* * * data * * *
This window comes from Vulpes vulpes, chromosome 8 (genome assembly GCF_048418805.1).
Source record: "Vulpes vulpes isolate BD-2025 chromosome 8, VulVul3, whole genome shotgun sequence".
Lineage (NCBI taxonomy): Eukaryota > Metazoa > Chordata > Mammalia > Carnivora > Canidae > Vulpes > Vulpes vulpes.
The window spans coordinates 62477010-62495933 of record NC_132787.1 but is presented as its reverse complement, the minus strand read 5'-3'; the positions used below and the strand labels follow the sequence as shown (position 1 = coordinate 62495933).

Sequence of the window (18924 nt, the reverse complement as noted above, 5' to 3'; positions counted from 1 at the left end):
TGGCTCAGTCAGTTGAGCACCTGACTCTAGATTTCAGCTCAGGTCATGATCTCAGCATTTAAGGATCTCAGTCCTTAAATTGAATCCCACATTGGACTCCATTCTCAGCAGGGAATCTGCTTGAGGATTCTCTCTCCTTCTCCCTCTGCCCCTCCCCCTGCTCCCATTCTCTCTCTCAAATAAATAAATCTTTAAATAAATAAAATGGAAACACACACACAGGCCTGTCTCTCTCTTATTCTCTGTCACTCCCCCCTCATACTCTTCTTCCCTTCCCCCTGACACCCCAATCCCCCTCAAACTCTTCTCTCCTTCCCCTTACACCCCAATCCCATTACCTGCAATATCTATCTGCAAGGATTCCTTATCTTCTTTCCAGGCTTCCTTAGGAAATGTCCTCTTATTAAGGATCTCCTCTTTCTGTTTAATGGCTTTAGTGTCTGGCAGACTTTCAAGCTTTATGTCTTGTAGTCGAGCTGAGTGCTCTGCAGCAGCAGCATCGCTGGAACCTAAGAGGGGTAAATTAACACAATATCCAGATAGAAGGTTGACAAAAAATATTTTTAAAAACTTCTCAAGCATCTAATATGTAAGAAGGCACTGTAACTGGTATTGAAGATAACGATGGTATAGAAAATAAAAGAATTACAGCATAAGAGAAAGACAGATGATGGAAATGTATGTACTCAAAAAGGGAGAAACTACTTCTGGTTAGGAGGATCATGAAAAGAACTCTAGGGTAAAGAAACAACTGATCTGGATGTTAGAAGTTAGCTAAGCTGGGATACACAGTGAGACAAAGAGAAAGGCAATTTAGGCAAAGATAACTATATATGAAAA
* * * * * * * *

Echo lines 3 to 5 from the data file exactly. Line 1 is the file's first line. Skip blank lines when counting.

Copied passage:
Lineage (NCBI taxonomy): Eukaryota > Metazoa > Chordata > Mammalia > Carnivora > Canidae > Vulpes > Vulpes vulpes.
The window spans coordinates 62477010-62495933 of record NC_132787.1 but is presented as its reverse complement, the minus strand read 5'-3'; the positions used below and the strand labels follow the sequence as shown (position 1 = coordinate 62495933).

Sequence of the window (18924 nt, the reverse complement as noted above, 5' to 3'; positions counted from 1 at the left end):